José María Gimeno Ávila (Barcelona 1937 – Madrid 1987) signed his works with the pseudonym Yo, Gimeno (I, Gimeno). His oeuvre spanned every field: comics in the magazine Chicos, advertising, window dressing, animation in the Estudios Moro, murals for Renfe (Spanish Railway) and architects, and the decoration of entrance halls, cafes and restaurants. He also collaborated with TVE (Spanish national television) on the programmes El planeta imaginario, La cometa Blanca and La mansión de los Plaff and was Artistic Director for the magazine PRAG and its annual. Besides his pictorial endeavours, a large part of his work could be found in the world of publishing: Santillana, Santiago Rodríguez, Anaya…
Imbued with North American illustration (a big connoisseur of Push Pin Studios, founded by Milton Glaser with his ensemble of magnificent illustrators) he honed his own seemingly disjointed style, expertly distributing space in each composition to break the Neo-Baroque density he was predisposed to. This was blended with his drawing expertise, be it with the pen or brush, airbrush or scratch technique, or the interchange with Indian ink, watercolour, gouache, acrylic and oil on a wide range of supports – cardboard, wood, cork and metal plates. His finesse, engulfed in vast, self-taught culture, shaped his legendary character and also had a hand in the unique way he dressed and the cultural tradition that stemmed from his exquisite relationships with the cultural world at the time. During those years, keeping abreast of events overseas meant someone that could be termed as a ‘whiz’.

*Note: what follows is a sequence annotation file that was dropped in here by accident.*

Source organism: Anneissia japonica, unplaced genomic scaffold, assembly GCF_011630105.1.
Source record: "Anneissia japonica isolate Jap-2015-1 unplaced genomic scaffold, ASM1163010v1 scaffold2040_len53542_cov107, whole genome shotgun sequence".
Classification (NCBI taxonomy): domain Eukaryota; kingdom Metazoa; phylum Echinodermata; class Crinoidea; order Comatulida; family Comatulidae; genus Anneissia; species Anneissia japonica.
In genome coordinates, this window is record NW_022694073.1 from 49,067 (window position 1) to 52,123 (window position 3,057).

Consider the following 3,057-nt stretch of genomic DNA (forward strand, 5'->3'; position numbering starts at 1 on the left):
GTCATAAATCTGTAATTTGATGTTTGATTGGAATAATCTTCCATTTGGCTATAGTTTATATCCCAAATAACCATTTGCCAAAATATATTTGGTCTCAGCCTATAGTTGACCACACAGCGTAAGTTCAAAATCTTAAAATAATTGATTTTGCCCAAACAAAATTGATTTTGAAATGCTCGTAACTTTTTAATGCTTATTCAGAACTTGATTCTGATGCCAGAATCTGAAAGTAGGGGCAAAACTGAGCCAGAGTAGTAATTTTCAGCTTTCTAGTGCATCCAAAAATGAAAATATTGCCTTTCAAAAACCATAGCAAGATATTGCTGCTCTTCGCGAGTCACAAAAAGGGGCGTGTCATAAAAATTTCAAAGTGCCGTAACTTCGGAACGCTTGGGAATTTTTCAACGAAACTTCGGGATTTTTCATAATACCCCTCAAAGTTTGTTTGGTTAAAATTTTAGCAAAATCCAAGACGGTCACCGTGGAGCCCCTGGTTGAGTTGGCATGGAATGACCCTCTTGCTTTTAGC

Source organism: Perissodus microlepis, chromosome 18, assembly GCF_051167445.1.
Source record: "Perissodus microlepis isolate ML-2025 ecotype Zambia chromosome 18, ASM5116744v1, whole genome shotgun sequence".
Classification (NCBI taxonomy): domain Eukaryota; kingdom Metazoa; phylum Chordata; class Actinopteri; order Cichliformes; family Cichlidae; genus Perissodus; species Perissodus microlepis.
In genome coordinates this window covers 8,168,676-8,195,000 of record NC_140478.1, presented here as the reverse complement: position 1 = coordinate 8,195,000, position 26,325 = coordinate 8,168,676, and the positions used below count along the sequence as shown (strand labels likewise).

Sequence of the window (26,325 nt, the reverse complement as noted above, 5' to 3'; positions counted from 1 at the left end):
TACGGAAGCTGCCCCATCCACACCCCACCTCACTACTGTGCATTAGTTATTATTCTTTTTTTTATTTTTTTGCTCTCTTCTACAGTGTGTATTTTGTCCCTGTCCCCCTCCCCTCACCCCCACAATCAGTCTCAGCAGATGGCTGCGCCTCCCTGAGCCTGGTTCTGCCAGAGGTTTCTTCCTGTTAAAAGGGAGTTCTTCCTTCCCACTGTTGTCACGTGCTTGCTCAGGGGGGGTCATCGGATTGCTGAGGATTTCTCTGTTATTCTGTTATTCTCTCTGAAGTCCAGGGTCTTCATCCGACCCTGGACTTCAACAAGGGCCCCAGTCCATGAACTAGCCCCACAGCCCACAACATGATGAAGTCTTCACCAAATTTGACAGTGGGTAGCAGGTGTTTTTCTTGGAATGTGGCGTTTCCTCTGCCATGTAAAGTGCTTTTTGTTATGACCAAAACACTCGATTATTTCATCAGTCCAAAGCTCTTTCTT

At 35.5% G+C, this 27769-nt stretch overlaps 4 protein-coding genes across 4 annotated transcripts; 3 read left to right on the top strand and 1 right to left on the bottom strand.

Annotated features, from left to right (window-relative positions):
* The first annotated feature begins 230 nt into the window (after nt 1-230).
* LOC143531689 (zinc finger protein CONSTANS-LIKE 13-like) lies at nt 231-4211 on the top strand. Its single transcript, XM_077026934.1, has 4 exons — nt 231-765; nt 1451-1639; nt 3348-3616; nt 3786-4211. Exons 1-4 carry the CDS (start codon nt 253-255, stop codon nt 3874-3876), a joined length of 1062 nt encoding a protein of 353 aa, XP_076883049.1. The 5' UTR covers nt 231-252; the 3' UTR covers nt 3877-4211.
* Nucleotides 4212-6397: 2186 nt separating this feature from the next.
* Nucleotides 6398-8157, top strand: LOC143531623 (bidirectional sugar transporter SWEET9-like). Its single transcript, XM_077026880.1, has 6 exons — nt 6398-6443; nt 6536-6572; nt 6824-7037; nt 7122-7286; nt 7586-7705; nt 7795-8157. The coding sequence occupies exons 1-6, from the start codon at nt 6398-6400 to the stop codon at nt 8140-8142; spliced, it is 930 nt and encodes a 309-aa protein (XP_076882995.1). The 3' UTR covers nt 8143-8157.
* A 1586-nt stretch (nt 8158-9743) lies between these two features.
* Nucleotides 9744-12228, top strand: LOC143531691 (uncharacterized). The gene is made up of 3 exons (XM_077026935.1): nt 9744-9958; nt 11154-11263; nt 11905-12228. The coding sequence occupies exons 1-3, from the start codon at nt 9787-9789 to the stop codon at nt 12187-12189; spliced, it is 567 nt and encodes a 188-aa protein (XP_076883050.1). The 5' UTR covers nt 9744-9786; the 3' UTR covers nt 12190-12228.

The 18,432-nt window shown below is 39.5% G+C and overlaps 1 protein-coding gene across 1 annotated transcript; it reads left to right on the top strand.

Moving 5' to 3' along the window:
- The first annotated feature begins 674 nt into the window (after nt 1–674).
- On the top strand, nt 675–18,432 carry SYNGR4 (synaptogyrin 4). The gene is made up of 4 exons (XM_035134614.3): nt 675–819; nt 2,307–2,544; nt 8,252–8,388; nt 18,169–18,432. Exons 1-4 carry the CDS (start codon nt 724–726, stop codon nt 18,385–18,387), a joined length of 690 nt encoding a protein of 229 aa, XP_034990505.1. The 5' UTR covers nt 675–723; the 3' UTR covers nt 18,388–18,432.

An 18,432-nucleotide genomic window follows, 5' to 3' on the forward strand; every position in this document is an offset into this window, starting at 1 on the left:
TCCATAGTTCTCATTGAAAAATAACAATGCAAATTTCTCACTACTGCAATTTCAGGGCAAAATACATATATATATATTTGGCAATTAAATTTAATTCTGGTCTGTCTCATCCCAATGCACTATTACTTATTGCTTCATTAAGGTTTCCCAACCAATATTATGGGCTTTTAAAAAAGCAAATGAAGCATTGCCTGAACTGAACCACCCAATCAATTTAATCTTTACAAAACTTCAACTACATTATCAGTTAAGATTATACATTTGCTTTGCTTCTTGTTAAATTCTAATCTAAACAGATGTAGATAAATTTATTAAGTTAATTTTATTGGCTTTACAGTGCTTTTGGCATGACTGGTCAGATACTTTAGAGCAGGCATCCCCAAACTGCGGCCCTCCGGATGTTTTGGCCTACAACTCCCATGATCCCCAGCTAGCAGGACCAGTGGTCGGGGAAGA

Like Morillas, Pla Narbona, Giralt-Miracle and others from his generation, Yo, Gimeno was a pioneer in the concept – very much from the sixties – of fusing the pictorial with illustration. The establishment of Grupo 13 in Madrid and FAD in Barcelona confirmed what were until that point “islands” of creation without a group vocation; associations that formalised the great “continent” that entailed searching for new definitions of the illustrator’s craft. At the time they were called graphic artists or designers to isolate the nineteenth-century concept of drawing and painting; trends, when all is said and done.
What we are exhibiting here is a selection of covers Yo, Gimeno created for UOMM (The Spanish Merchant Marine Officers’ Association), highly appropriate for the time. The direction of the new magazine was particularly congruent with his own approach over 26 editions (in actual fact 25 given that 22 and 23 were doubles), which, with numerous registers, put forward the idea of stylistic unity that gave the magazine a marked and distinguished identity. A fitting idea from a design, or graphic, pioneer.
By Javier García del Olmo